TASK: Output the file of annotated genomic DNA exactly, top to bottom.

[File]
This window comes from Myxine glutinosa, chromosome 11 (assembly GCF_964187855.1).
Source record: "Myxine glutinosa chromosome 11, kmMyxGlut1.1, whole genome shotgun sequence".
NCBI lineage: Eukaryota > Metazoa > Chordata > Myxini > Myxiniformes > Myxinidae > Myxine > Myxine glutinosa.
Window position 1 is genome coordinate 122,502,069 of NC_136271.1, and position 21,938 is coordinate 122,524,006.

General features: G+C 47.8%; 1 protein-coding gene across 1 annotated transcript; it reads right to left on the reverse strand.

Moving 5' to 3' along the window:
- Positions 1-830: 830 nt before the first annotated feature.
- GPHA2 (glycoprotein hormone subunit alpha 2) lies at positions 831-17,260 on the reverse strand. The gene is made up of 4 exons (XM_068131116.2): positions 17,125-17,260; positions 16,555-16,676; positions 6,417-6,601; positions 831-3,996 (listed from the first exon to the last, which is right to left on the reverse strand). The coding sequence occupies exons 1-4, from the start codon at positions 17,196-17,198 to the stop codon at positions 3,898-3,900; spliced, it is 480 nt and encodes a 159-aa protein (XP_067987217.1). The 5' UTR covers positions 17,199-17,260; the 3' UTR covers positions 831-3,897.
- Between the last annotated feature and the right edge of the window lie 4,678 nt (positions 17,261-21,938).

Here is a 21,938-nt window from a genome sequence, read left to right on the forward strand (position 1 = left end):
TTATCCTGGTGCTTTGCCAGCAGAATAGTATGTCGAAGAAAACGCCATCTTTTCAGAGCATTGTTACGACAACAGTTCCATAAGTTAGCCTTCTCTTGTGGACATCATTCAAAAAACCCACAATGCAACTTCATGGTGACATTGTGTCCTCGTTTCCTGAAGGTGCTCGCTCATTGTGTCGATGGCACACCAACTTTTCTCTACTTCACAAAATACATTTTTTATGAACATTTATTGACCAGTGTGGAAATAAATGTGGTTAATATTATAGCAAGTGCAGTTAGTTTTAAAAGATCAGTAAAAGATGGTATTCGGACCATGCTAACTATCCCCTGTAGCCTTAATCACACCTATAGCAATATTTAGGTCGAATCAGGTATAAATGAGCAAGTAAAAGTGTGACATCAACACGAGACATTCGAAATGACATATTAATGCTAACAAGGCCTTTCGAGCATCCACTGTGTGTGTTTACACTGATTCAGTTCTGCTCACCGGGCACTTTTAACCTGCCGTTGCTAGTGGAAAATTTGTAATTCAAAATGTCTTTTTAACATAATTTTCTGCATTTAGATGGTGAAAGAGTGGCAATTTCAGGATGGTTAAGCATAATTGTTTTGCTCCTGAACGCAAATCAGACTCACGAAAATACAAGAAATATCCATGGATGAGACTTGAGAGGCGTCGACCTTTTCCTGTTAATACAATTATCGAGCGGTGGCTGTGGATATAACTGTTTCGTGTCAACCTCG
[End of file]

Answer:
This window comes from Myxine glutinosa, chromosome 11 (assembly GCF_964187855.1).
Source record: "Myxine glutinosa chromosome 11, kmMyxGlut1.1, whole genome shotgun sequence".
NCBI lineage: Eukaryota > Metazoa > Chordata > Myxini > Myxiniformes > Myxinidae > Myxine > Myxine glutinosa.
Window position 1 is genome coordinate 122,502,069 of NC_136271.1, and position 21,938 is coordinate 122,524,006.

General features: G+C 47.8%; 1 protein-coding gene across 1 annotated transcript; it reads right to left on the reverse strand.

Moving 5' to 3' along the window:
- Positions 1-830: 830 nt before the first annotated feature.
- GPHA2 (glycoprotein hormone subunit alpha 2) lies at positions 831-17,260 on the reverse strand. The gene is made up of 4 exons (XM_068131116.2): positions 17,125-17,260; positions 16,555-16,676; positions 6,417-6,601; positions 831-3,996 (listed from the first exon to the last, which is right to left on the reverse strand). The coding sequence occupies exons 1-4, from the start codon at positions 17,196-17,198 to the stop codon at positions 3,898-3,900; spliced, it is 480 nt and encodes a 159-aa protein (XP_067987217.1). The 5' UTR covers positions 17,199-17,260; the 3' UTR covers positions 831-3,897.
- Between the last annotated feature and the right edge of the window lie 4,678 nt (positions 17,261-21,938).

Here is a 21,938-nt window from a genome sequence, read left to right on the forward strand (position 1 = left end):
TTATCCTGGTGCTTTGCCAGCAGAATAGTATGTCGAAGAAAACGCCATCTTTTCAGAGCATTGTTACGACAACAGTTCCATAAGTTAGCCTTCTCTTGTGGACATCATTCAAAAAACCCACAATGCAACTTCATGGTGACATTGTGTCCTCGTTTCCTGAAGGTGCTCGCTCATTGTGTCGATGGCACACCAACTTTTCTCTACTTCACAAAATACATTTTTTATGAACATTTATTGACCAGTGTGGAAATAAATGTGGTTAATATTATAGCAAGTGCAGTTAGTTTTAAAAGATCAGTAAAAGATGGTATTCGGACCATGCTAACTATCCCCTGTAGCCTTAATCACACCTATAGCAATATTTAGGTCGAATCAGGTATAAATGAGCAAGTAAAAGTGTGACATCAACACGAGACATTCGAAATGACATATTAATGCTAACAAGGCCTTTCGAGCATCCACTGTGTGTGTTTACACTGATTCAGTTCTGCTCACCGGGCACTTTTAACCTGCCGTTGCTAGTGGAAAATTTGTAATTCAAAATGTCTTTTTAACATAATTTTCTGCATTTAGATGGTGAAAGAGTGGCAATTTCAGGATGGTTAAGCATAATTGTTTTGCTCCTGAACGCAAATCAGACTCACGAAAATACAAGAAATATCCATGGATGAGACTTGAGAGGCGTCGACCTTTTCCTGTTAATACAATTATCGAGCGGTGGCTGTGGATATAACTGTTTCGTGTCAACCTCG